Sixty-two Reasons Why "Gamification" Is Played Out

Designer/researcher Sebastian Deterding explains why badges, points, and leaderboards won't automagically turn your product into the funnest game ever.

"Game mechanics" are the new digital hotness these days. Fueled by business books like Total Engagement, successful apps like Foursquare, and presentations-gone-viral like Jesse Schell's "gamepocalypse" talk, it seems like every damn thing on the Internet is getting some gamelike interaction grafted onto it like a cyborg appendage.

And Sebastian Deterding, a designer and researcher at Hamburg University, has had enough.

He distilled his thoughts on "gamification and its discontents" into an embeddable 62-slide presentation that's pithy and pretty in equal measure.

Deterling attacks the gamification trend from a variety of angles, but his argument boils down to this: points, badges, and leaderboards do not a true game make. What they do make is distraction, confusion, and obsession with "fake achievement."

Here's his visual indictment of how points — a key feature of gamified products, services, and marketing schemes — miss the point:

If points (and a brainless way of earning them, like mashing a button that gives you points) are the key to games, then the above "game" should be the funnest thing ever devised by man. (The satirical game Progress Wars makes this same point.)

He makes a compelling argument, with some non-obvious twists near the end — like how gamified systems can warp social norms and encourage unintended consequences. For example, if your car dashboard is constantly blinking points or a "life meter" at you based on how mileage-efficient you are, you might be so focused on winning that "game" that you whack into somebody in the parking lot.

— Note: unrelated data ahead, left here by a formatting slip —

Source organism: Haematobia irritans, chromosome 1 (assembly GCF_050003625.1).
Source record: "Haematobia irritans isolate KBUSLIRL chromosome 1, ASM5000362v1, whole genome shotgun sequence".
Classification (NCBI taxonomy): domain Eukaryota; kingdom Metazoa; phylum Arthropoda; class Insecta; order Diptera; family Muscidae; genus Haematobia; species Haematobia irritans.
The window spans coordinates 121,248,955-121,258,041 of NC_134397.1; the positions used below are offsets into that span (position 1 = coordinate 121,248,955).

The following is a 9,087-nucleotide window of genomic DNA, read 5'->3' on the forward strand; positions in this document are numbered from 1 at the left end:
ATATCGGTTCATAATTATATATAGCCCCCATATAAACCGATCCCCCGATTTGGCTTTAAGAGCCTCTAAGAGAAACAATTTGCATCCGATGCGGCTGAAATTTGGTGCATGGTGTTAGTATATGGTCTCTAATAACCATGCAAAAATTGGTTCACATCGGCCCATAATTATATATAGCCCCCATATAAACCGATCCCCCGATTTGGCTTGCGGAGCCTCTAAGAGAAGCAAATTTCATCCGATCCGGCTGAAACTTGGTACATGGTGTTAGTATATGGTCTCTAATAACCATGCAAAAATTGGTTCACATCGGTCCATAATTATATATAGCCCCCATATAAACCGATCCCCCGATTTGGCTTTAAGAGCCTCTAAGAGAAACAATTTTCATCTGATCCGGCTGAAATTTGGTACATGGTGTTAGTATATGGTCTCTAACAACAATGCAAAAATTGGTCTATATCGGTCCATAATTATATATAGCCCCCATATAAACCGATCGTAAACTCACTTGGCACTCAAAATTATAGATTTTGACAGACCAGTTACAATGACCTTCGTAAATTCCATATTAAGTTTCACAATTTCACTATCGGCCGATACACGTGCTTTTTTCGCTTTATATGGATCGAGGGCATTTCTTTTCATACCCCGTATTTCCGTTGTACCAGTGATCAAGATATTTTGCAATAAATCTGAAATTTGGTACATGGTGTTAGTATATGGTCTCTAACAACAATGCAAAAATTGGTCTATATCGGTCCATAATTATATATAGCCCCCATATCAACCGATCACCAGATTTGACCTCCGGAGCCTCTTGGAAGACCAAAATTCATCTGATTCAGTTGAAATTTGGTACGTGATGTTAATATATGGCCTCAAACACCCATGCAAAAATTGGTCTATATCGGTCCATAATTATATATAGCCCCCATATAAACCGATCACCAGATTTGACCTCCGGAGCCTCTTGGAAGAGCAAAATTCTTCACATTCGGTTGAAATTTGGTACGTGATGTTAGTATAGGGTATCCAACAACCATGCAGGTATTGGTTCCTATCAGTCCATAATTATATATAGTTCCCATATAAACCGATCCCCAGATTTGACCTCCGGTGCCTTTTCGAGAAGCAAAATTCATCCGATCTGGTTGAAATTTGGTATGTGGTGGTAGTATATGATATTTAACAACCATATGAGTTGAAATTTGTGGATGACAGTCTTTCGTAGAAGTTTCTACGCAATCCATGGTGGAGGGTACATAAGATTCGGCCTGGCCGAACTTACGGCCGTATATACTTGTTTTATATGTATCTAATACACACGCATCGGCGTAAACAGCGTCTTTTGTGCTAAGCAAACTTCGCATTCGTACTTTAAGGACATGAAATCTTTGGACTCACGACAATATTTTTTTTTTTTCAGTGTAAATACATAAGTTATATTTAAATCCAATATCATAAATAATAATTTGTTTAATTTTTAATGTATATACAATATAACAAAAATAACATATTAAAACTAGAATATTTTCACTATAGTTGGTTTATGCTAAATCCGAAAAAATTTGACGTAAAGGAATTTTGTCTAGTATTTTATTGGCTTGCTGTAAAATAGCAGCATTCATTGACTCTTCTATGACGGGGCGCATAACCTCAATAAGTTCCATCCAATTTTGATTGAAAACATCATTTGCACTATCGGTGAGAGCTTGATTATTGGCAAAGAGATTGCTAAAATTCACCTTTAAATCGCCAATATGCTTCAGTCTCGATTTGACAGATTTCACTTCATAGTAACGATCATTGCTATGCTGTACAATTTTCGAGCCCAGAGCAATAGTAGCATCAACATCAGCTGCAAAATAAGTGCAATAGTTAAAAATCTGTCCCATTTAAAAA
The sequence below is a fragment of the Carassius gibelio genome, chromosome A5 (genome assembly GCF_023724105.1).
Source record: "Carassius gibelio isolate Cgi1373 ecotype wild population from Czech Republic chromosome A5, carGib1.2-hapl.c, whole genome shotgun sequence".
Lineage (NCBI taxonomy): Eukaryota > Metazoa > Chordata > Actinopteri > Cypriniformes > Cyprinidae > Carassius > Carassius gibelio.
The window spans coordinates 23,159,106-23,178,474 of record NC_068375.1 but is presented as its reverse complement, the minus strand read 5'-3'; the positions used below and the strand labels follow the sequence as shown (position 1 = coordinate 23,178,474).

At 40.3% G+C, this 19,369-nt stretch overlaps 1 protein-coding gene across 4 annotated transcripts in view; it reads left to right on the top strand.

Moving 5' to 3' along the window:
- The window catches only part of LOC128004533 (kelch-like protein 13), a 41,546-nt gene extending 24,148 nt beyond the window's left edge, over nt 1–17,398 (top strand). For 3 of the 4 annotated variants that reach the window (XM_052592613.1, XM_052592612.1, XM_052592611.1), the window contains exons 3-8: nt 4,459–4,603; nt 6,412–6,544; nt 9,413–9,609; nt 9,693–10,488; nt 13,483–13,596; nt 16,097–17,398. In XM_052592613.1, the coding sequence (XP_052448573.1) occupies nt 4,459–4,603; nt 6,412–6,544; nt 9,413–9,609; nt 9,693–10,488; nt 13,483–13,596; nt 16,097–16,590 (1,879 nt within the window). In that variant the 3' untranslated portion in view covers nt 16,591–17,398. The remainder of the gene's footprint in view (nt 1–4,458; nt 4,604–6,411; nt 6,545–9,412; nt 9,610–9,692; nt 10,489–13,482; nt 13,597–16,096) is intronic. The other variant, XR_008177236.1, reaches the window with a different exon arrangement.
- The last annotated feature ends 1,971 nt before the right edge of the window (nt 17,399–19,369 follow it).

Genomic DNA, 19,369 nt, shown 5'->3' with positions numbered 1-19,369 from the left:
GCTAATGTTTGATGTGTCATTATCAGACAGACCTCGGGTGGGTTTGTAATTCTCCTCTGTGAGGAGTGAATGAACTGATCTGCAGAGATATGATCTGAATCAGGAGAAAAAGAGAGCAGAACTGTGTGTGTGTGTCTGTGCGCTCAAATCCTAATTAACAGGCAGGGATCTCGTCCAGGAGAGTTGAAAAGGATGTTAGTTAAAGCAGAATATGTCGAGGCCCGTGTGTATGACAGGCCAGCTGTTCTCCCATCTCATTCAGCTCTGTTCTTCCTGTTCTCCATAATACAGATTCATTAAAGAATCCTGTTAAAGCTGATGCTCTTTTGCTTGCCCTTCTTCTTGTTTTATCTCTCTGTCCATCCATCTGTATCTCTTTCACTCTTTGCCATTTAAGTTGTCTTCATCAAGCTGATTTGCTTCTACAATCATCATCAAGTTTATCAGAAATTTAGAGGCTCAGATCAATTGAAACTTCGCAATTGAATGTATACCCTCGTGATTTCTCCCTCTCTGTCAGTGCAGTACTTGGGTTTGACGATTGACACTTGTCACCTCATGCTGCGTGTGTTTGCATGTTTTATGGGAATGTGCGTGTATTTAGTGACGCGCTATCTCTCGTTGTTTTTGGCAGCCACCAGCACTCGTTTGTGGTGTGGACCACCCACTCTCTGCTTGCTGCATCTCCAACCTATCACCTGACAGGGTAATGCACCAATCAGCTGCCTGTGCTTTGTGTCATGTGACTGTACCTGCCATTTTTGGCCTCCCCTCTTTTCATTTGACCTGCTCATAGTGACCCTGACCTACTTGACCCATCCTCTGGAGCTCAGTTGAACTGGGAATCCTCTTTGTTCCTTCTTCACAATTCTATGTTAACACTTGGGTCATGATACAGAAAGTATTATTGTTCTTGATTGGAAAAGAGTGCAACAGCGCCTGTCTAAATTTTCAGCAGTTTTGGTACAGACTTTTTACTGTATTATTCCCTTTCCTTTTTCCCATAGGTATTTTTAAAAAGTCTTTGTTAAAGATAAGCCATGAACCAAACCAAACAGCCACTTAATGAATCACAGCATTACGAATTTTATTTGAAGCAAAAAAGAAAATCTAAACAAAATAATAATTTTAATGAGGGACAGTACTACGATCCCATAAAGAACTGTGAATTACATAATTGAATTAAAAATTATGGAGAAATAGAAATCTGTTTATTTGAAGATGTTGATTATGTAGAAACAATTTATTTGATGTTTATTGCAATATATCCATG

The whole presentation is worth viewing. At the very least, it may get you to ease up on sending all those $#&*ing Foursquare check-ins to everyone you know.

[Read more at Pawned: Gamification and its Discontents]

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  • If you were looking for the ethical issues surrounding gamification this is a good start, however you may want to broaden your search to the ethical issues around 'persuasive technologies' in general, as there is a lot in common between gamification and its bigger brother of persuasion through communication.

  • Hudson

    Like it or loath it, gamification is here to stay.The slide presentation could be reduced to just slide #21.Just because someone can develop a website, doesn't make them a good developer. Most people, perhaps 98%, who design websites should give up immediately, there's just no hope. Therefore it follows that 98% of every gamified offering is going to smell a bit.But think what the alternative is to the current state of affairs - anyone who develops a website must first pass a website driving test run by the government to see if they are a fit and proper person to design a website. Ain't gonna happen. Sorry.

  • Blain Rempel

    I've never fully bought into the concept of "gamification" because I think it masked the real challenge and sent many people down a misguided path. The real challenge is to provide a usable and engaging user-interface; gamification is a technique that is applicable in some circumstances, but certainly not all 9at least in my opinion).

    Good to see a dissenting view out there to keep people thinking.